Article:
Under pressure to automate your lead generation activities? Too many vendors soliciting your business? No clear-cut answers on how to build engagement and drive conversion? Let’s discuss this on my blog.    



Image credit: Shutterstock


  1. Chris Boulanger April 1, 2014 at 6:58 pm - Reply

    Several good points. I think the #3 & #5 are the ones that people have the most trouble with and they are closely linked. Marketers expect automation tools to correct their bad processes when they actually accentuate them. Then there is the assumption that automation will make in volume what they lack in targeting or overall strategy.

    • Louis Foong April 10, 2014 at 2:30 pm - Reply

      I don’t think automation vendors can take all the blame for this situation.

  2. Brian Hansford April 2, 2014 at 12:53 pm - Reply

    Excellent blog, Louis. Marketers and other execs eagerly buy into the promise of marketing automation. After all, a flood of revenue will result easily and immediately, right?

    MA is hard. Business process, content, training, data, and politics can all drive an MA initiative into the ground. Build a good plan. Map the right processes. Start with reasonable expectations. Prepare the people. Develop content. Manage the data. When used properly, MA powerful and effective. However, marketers need to realize that marketing automation doesn’t automate marketing.

    Brian Hansford

    • Louis Foong April 10, 2014 at 2:31 pm - Reply

      Fully agree Brian, and thank you for adding to the debate.

  3. Brian Fey April 10, 2014 at 7:04 pm - Reply

    Here are a few thoughts on your numbered list of “Reasons Why Marketing Automation Fails”:

    1. Disagree with you here. If our expectations are out-of-line — it’s our own darn fault for letting the “Bean Counters” drive investment that we’re on the hook for;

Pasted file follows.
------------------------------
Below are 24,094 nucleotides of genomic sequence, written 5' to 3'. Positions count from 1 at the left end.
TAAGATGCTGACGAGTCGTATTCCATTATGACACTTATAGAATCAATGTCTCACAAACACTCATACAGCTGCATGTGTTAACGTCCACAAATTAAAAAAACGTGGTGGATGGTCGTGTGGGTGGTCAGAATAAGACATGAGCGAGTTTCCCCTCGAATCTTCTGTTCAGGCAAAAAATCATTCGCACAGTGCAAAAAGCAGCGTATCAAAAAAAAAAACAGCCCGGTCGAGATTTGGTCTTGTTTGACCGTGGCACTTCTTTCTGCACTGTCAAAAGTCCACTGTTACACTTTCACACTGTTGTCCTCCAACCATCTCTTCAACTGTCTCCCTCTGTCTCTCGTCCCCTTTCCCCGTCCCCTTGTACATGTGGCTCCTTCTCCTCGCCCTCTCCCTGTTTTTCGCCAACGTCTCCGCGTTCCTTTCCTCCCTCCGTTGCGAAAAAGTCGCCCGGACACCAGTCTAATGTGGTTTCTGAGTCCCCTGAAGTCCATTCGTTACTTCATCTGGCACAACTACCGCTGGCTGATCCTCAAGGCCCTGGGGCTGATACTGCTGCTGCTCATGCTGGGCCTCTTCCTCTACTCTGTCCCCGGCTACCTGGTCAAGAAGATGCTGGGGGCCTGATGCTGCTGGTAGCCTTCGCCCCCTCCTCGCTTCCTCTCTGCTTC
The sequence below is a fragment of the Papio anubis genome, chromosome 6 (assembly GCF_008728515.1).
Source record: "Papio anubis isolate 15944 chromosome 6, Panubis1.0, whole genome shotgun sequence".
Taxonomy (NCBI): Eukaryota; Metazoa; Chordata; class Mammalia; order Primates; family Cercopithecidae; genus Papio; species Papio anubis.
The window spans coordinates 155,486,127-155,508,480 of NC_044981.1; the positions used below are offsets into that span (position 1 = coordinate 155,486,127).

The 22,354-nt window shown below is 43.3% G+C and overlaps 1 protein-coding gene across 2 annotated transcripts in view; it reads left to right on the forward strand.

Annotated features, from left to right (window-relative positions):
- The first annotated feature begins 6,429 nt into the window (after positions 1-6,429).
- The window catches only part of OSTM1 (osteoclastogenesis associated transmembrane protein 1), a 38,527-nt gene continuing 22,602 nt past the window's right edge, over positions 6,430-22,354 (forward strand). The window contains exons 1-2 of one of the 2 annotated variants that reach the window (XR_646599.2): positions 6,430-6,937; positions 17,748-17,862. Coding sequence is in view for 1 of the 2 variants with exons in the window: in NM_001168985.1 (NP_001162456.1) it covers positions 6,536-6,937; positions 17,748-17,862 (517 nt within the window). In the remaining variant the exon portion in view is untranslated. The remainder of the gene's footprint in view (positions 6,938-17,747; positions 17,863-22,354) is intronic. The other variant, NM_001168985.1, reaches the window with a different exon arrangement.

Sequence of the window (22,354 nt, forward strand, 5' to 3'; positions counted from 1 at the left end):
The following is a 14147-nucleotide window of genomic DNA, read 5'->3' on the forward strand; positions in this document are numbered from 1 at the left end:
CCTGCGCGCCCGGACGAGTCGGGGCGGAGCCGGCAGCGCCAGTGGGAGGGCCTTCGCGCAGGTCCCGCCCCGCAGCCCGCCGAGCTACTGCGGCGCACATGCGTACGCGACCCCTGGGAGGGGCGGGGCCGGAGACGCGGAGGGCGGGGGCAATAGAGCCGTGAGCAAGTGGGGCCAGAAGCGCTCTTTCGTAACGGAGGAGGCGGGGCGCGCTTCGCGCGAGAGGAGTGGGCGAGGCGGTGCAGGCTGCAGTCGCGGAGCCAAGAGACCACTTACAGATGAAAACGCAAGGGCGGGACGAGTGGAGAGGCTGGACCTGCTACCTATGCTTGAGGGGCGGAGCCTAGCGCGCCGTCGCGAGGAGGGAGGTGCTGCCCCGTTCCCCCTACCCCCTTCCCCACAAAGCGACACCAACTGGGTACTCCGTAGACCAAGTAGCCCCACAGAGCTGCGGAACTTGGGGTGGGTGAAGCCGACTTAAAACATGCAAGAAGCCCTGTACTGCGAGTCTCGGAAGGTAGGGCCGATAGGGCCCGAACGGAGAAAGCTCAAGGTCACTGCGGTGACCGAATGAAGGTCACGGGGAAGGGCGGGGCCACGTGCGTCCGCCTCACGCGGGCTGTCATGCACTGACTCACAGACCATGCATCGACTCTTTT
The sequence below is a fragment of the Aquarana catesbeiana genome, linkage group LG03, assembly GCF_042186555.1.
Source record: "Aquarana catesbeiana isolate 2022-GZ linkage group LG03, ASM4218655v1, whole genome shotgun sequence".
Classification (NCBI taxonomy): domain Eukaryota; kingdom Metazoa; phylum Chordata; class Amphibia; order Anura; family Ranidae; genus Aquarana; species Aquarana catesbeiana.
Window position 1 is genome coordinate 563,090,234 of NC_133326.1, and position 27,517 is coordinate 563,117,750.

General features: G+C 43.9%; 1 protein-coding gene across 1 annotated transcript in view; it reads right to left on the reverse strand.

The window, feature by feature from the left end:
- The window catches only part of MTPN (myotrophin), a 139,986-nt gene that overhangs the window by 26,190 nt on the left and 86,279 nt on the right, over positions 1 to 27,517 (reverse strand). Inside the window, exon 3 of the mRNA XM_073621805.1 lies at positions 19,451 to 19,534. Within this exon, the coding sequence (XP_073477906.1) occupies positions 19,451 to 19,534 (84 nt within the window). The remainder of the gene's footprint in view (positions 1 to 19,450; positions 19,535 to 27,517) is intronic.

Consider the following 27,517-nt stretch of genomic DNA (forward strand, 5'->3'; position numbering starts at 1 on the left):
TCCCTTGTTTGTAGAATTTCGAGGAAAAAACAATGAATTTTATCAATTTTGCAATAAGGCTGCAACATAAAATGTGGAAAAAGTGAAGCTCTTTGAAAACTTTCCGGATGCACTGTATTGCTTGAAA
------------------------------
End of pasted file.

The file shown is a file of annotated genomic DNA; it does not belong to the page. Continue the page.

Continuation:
2. The important questions to ask have to do with what it is you want to accomplish, when & to what degree (i.e. metric/objective) — there isn’t an answer that your technology rep can give you that will save you from failing;

    3. Couldn’t agree more;

    4. Spot on — now you’re getting at the essence of the problem;

    5. Disagree with you on this one — if MA does anything (assuming a reasonably intelligent implementation) it will help Sales close more deals. Better leads mean a higher close rate — that’s a leap of faith most are prepared to make;

    6. You miss out on making a really important point here — from Mom & Pop operations all the way up to IBM, Ford, AT&T, CitiBank & Xerox. Most company’s DON’T have the data. It’s the #1 reason most Marketing/Sales technology fails.

    7. Not sure what this means — I’ll skip it;

    8. No doubt, the CMO is under pressure these days — so what’s new? 45 months? That’s plenty of time to show iterative improvements in business performance.

    Here’s my REAL critique on your post:

    Your title “Why Marketing Automation Fails” suggests that there is something inherently wrong with the concept, or the technology — and that’s false.

    I think a far more compelling title would be:

    “Why Marketing Fails so often with Advanced Technology”.

    This is really the question at hand, isn’t it?

    . . . and a few of the really compelling reasons would be:

    1. DATA – they don’t have the data they need and aren’t prepared to go to the carpet to get the resources required;

    2. STAFFING – they don’t have key skill-sets/disciplines in-house (or even under contract). Data, analytics, system administration, program management – these skill sets are still fairly new for marketing.

    3. PLANNING & PREPARATION – with the addition of clearly stated, quantified and communicated Strategies & Objectives.

    4. BUSINESS PROCESS – while we’ve come a long way since the “Mad Men” days of dropping a million bucks on a TV campaign and going out for Martini’s – formal business processes have yet to really be established in the Marketing Department.

    Looking forward to hearing back.


    Brian Fey

    • Louis Foong April 24, 2014 at 1:47 pm - Reply

      Hi Brian, thank you for your feedback. I am happy to see that we do not disagree on all counts.

  4. Ruth Farvardin July 25, 2014 at 2:07 pm - Reply

    Hi Louis, You have a great blog with a lot of informative and thoughtful content. Feel free to connect. I just ran across your information, and will be reading more, but I would be happy to hear from you.
    Ruth Farvardin
    P.S. My contact information is at the top of my website. Have a wonderful day.